Mega-droughts and deadly heatwaves. A year’s rainfall in a month. Coastal cities under water. Destruction of ocean life. Invasive pests. Arctic cruises. These are some of the scenarios for 2050 from a series of imaginary but realistic reports which give a foretaste of warmer, wetter and wilder weather in the future.
The World Meteorological Organization invited well-known television presenters from around the globe to prepare a daily weather report for 2050 depicting likely local impacts of global climate change. The year was selected as half-way point to the end of the 21st century, by which time average global temperatures could rise more than 4°C (7.2°F) if greenhouse gas emissions from human activities continue to increase at the current rate.
WMO is launching the videos during the month of September to support UN Secretary-General Ban Ki-Moon’s call for government, finance, business, and civil society leaders to agree to ambitious action on climate change at the UN Climate Summit on 23September to prevent the worst-case scenarios.
“Climate change is affecting the weather everywhere. It makes it more extreme and disturbs established patterns. That means more disasters; more uncertainty,” said U.N. Secretary-General Ban Ki moon. “We can reduce the risks by cutting global greenhouse gas emissions and building low-carbon economies. Let’s work together to make our societies safer and more resilient. Please join me in taking action on climate change,” said Mr Ban Ki-moon in a message on the videos.
“The weather reports are potential scenarios compatible with the most up-to-date climate science documented by the recent Intergovernmental Panel on Climate Change Fifth Assessment Report,” said WMO Secretary-General Michel Jarraud. “They paint a compelling picture of what life could be like on a warmer planet. Climate change is already leading to more extreme weather such as intense heat and rain. The “abnormal“ risks becoming the norm. We need to act now,“ said Mr Jarraud.
Christiana Figueres, Executive Secretary of the UN Framework Convention on Climate Change, said: " I would like to thank these weathermen and women for volunteering their time and their skill to communicate to millions of people the reality we are all facing by 2050 if climate change if left unaddressed. I am sure their films will inspire everyone of the absolute necessity of a meaningful, universal new agreement in Paris in 2015," she said.
From countries throughout Africa, Asia, Europe and North and South America, the TV meteorologists – often household names - present a daily weather report. The reported conditions include realistic dangerously hot temperatures, torrential but erratic rains, relentless drought and flooding from tropical cyclones aggravated by higher sea levels. The impact on marine, plant life and ecosystems is also discussed.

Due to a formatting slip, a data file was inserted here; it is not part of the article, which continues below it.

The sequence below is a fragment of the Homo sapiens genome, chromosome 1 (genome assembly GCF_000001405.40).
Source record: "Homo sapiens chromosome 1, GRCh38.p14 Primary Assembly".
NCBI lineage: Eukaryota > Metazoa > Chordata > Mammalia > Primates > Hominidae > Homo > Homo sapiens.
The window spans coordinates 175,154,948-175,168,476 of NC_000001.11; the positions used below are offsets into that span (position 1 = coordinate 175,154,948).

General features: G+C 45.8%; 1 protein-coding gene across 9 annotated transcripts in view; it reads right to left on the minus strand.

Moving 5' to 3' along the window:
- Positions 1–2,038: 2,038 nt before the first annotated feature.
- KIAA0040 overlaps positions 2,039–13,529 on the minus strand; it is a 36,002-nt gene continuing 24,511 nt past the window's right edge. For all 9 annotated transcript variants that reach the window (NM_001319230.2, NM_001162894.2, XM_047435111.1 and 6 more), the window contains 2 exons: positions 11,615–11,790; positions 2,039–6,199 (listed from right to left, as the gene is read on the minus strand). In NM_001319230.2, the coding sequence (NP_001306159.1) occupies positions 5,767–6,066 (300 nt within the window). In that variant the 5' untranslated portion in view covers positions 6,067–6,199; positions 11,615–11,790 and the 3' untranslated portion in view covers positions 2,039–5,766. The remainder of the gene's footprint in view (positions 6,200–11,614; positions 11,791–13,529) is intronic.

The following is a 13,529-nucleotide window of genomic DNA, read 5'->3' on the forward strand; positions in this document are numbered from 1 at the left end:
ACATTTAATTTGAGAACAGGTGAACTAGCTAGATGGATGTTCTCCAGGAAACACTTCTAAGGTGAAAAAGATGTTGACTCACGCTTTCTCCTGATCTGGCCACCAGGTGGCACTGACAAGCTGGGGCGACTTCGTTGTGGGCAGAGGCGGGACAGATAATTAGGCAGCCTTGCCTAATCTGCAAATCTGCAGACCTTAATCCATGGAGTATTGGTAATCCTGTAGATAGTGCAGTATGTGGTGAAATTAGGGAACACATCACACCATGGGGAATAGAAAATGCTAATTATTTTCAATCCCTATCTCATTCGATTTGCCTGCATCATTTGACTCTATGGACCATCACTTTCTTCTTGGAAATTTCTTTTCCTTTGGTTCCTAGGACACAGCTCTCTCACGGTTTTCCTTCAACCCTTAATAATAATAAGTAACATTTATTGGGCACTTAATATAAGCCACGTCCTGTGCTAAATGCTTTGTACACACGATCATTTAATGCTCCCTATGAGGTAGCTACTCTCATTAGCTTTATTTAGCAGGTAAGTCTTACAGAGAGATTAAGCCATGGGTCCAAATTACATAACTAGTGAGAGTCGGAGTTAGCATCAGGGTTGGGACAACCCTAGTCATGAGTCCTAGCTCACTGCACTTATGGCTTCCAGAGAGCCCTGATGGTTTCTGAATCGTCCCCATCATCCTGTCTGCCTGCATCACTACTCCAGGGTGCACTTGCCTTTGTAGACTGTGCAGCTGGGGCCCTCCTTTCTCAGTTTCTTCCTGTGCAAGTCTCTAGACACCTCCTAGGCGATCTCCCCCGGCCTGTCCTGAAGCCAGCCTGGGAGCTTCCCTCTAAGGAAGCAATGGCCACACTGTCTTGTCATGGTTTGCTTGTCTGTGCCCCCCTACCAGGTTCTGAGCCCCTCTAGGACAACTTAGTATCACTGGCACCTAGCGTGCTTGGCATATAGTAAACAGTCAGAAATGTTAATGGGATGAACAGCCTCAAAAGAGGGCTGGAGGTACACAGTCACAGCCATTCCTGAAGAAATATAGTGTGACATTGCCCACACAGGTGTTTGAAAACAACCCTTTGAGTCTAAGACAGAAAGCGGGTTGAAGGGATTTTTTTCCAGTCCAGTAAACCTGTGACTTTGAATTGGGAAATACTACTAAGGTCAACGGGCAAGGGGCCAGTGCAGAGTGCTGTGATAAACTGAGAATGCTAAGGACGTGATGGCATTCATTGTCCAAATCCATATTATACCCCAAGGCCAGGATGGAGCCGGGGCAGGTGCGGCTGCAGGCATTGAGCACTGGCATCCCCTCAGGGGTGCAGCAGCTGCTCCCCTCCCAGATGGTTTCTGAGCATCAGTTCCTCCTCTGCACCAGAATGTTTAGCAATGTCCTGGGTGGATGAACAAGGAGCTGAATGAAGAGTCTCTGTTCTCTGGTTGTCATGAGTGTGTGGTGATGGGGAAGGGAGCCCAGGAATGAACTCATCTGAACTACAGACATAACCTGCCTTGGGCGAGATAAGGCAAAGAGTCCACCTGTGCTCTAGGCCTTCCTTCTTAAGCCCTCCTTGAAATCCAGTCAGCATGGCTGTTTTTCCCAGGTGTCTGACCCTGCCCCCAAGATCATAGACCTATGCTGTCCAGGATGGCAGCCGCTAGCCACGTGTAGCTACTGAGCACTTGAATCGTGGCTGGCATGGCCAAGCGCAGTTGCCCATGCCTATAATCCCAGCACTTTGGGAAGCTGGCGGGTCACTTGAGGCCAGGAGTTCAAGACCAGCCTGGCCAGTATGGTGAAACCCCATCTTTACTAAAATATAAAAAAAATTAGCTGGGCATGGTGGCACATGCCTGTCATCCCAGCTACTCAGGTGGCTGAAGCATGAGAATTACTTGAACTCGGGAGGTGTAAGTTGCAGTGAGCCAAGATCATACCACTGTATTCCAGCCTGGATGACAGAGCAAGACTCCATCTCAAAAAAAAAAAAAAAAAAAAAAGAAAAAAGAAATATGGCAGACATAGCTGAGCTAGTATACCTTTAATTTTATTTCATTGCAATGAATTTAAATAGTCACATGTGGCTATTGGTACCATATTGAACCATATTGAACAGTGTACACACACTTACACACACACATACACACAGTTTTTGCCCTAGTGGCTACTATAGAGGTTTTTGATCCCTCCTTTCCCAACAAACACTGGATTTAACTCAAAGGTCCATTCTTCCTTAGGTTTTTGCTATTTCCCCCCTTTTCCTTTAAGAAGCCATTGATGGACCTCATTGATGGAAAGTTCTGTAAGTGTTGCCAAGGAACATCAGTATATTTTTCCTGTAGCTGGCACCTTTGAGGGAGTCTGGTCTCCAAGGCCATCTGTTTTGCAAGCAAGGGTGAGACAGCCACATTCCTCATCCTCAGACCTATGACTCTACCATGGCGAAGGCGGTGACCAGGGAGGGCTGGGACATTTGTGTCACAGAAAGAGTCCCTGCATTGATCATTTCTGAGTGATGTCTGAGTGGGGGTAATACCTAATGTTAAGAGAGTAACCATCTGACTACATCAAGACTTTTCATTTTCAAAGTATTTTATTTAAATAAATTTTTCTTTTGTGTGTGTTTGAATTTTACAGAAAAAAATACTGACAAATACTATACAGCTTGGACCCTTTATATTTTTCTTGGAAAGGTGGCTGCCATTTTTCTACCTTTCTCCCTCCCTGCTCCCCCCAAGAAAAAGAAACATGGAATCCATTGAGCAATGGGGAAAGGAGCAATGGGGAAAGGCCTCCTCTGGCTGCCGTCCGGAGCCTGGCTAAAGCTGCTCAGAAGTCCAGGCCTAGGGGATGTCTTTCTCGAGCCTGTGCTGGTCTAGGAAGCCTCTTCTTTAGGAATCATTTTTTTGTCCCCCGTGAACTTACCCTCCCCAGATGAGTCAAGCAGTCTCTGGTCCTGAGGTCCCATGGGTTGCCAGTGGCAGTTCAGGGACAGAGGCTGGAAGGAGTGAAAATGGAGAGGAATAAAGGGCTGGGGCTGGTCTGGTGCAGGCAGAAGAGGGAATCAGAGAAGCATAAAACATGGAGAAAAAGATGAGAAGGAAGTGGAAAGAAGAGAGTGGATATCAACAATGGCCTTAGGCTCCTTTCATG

Notes for Editors:
The videos are being issued according to the schedule below and are being hosted athttps://www.youtube.com/user/wmovideomaster and other websites.
Monday 1st September –“Teaser”
Wednesday 3rd – Brazil; Portuguese w/ English, French and Spanish subtitles
Thursday, 4th – NHK Japan; Japanese w/ English subtitles
Friday 5th – DBC Denmark; English w/ French, Spanish and Russian subtitles
Monday 8th – ZNBC Zambia; English w/ French and Spanish subtitles
Tuesday 9th – Chorus Prod./Météo Burkina, Burkina Faso; French w/ Arabic, Chinese and English subtitles
Wednesday 10th– Weather Channel USA; English w/ Arabic, Chinese, French, Spanish subtitles
Thursday 11th–NBC TV6 USA; English w/ Arabic, Chinese, French and Spanish subtitles
Friday 12th–NOVA TV Bulgaria; Bulgarian w/ English, French and Russian subtitles
Monday 15th– TV5 Philippines; Tagalog/English w/ Chinese and English subtitles
Tuesday 16th– VTM Belgium; Flemish w/English, French, Russian and Spanish subtitles
Wednesday 17th – SABC South Africa; English
Thursday 18th – RUV Iceland; English and Icelandic w/ English subtitles
Friday 19th – ARD Germany; German w/ English subtitles
Monday 22nd –TBC1 ITV Tanzania; English
The videos will be promoted on Twitter with the #weather2050 and #climate2014 hashtags
For further information contact: Michael Williams mwilliams (at) wmo.int +41 79 406 4730 or Clare Nullis +41 22 730 8478 or +41 79 709 1397 cnullis (at) wmo.int